Debilatating Rheumatoid Arthritis
Many people naturally assume that a diagnosis of rheumatoid arthritis (RA) automatically means a lifetime of disability, but not all or even most RA is now a debilitating illness. Modern treatment has changed the future of most people with RA to one that is hopeful and comfortable, but there are still some RA patients who will ultimately have devastating effects from the disease. Currently about 5% to 10% of RA patients will be disabled by this illness. RA still has the potential to be debilitating.
To understand how arthritis cripples the body and causes disability we need to understand what the disease is and what it does. RA is called an inflammatory arthritis and an autoimmune disease. While it can present suddenly and acutely, it is mostly a chronic disease that persists for a lifetime and must be managed since it cannot yet be cured.
RA is inflammatory because this is the response of the body to an immune reaction. Tissues become warm, red, swollen and usually painful. As the inflammation progresses, the structures of the joints are literally dissolved and cartilage and bone are eroded away. This can cause the joints to slightly dislocate and produces deformity. For example, in the hands the finger bones nearest the palm are often affected and the joints change shape with the fingers angling toward the little finger. Joints become stiff as well as misshapen and may remain enlarged. In the feet, the same thing can happen with the toes.
RA is called autoimmune because the immune system is mistakenly reacting to normal tissue as if it is foreign. White blood cells and immune system chemicals rush to the area affected, such as the joints, and this is what produces inflammation. Treating the disease depends on cooling off the immune response and in treating the inflammation with drugs. Once a joint is damaged, the damage however is permanent. Effective treatment can prevent deformity but not cure it.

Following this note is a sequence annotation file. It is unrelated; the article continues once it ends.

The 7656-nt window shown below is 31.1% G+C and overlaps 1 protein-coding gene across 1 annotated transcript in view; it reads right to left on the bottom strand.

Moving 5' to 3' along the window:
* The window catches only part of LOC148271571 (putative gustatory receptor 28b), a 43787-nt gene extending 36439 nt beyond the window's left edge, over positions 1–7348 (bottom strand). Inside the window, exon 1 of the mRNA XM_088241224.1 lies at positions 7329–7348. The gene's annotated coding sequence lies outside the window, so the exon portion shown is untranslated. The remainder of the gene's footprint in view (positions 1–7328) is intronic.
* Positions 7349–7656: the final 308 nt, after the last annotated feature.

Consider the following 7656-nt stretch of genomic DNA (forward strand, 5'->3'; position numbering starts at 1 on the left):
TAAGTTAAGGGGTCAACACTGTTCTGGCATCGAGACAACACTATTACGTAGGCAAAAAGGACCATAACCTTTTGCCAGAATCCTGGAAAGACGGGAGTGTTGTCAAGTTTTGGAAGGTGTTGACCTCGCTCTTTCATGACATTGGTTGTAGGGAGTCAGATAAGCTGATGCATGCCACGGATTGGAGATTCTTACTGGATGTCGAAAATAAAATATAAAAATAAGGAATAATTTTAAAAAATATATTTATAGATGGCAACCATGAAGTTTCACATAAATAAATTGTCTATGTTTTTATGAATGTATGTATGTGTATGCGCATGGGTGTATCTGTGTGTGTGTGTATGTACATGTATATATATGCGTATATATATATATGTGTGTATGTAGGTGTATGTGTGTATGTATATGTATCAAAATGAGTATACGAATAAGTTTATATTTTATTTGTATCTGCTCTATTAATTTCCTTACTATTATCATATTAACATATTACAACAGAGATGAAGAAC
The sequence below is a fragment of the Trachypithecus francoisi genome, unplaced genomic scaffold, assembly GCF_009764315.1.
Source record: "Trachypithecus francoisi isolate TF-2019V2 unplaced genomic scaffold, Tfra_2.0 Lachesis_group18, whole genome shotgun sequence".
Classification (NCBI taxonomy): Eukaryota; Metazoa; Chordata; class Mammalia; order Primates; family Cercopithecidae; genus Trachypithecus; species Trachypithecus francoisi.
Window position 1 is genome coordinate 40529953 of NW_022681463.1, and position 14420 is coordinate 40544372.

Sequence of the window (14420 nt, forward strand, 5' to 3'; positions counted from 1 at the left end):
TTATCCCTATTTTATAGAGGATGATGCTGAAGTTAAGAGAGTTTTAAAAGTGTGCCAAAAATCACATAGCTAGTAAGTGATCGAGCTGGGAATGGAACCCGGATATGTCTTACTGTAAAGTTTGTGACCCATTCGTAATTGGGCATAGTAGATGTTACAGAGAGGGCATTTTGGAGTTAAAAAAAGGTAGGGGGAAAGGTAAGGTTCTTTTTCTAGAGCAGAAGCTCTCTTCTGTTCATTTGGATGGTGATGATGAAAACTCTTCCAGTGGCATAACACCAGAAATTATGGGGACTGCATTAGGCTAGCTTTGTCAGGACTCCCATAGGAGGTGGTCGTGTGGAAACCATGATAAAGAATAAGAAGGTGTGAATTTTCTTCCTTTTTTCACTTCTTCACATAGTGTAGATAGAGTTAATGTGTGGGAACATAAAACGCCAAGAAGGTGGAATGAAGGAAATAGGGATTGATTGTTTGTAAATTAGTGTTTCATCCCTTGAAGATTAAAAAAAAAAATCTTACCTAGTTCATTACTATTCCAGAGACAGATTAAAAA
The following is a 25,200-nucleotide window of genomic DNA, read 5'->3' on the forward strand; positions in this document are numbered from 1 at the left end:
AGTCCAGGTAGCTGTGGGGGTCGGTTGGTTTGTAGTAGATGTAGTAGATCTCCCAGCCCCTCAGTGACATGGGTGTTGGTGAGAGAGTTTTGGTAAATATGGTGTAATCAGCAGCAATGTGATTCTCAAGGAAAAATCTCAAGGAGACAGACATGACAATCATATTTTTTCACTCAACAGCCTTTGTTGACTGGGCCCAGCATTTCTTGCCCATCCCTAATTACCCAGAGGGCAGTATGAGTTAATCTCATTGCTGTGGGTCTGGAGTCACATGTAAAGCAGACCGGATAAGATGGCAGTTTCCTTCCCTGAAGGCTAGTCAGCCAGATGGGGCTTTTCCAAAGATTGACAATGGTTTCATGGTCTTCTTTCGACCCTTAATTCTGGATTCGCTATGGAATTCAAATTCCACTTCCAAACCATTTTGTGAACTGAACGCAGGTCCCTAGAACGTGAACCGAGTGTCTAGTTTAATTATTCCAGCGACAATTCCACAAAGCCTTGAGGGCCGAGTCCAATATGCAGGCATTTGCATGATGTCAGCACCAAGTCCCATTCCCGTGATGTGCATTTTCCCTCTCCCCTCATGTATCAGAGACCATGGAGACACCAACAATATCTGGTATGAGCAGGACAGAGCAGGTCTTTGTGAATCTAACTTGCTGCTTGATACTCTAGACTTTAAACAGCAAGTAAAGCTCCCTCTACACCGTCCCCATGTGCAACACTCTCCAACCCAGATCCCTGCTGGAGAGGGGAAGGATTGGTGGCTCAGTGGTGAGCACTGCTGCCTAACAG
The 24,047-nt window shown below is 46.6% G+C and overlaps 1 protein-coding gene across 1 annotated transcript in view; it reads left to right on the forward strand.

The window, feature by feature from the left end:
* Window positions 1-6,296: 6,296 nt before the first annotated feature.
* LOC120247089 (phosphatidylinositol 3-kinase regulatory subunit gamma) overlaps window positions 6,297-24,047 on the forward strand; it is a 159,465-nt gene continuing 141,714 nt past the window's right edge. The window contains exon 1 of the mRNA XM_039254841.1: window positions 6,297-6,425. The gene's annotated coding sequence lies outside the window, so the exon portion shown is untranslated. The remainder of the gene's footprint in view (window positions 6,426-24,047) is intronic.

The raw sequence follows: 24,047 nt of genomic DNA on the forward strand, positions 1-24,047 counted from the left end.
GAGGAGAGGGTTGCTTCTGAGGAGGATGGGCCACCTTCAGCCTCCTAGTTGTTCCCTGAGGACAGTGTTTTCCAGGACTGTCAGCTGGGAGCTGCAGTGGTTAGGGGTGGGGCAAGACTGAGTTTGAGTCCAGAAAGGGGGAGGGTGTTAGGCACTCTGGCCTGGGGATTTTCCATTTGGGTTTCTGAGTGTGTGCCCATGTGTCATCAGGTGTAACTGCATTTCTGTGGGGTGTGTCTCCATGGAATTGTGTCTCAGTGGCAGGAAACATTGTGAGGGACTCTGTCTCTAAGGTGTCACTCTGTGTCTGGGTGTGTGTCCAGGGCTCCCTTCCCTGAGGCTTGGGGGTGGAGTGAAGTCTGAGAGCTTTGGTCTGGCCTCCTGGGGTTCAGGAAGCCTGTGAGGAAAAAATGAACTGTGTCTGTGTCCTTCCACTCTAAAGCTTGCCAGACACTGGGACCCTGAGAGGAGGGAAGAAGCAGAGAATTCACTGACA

Every joint in the body can be affected by RA and impaired function can be widespread. In addition, the disease attacks other organs and tissues such as the heart, lungs, stomach, skin and stomach causing more debilitation than just loss of mobility. Some damage may be severe enough to require surgical correction as well. Less severe damage may respond to physical therapy and exercise and regain some function even though the damage is still there.
Most patients will respond to some combination of medications, so the best strategy is early diagnosis and aggressive state of the art medical treatment. Many people also find relief and comfort is some herbal and other alternative forms of treatment. Various lab tests can help to determine how much inflammation is present in the body and assess how well the drug and therapy regimen is working.
While the risk of truly debilitating RA is small,
it is still real, so the need continues for new drugs to treat
resistant cases as well as searching for prevention methods and a
Advocate of Alternative medicine to recover from debilitating RA: stason.org/articles/
Effects of severe RA: www.healthguidance.org/.
Bristol-Myers Squibb site about treatment for debilitating RA: www.bms.com/
General information about RA as a cause of disability: www.joint-pain.com/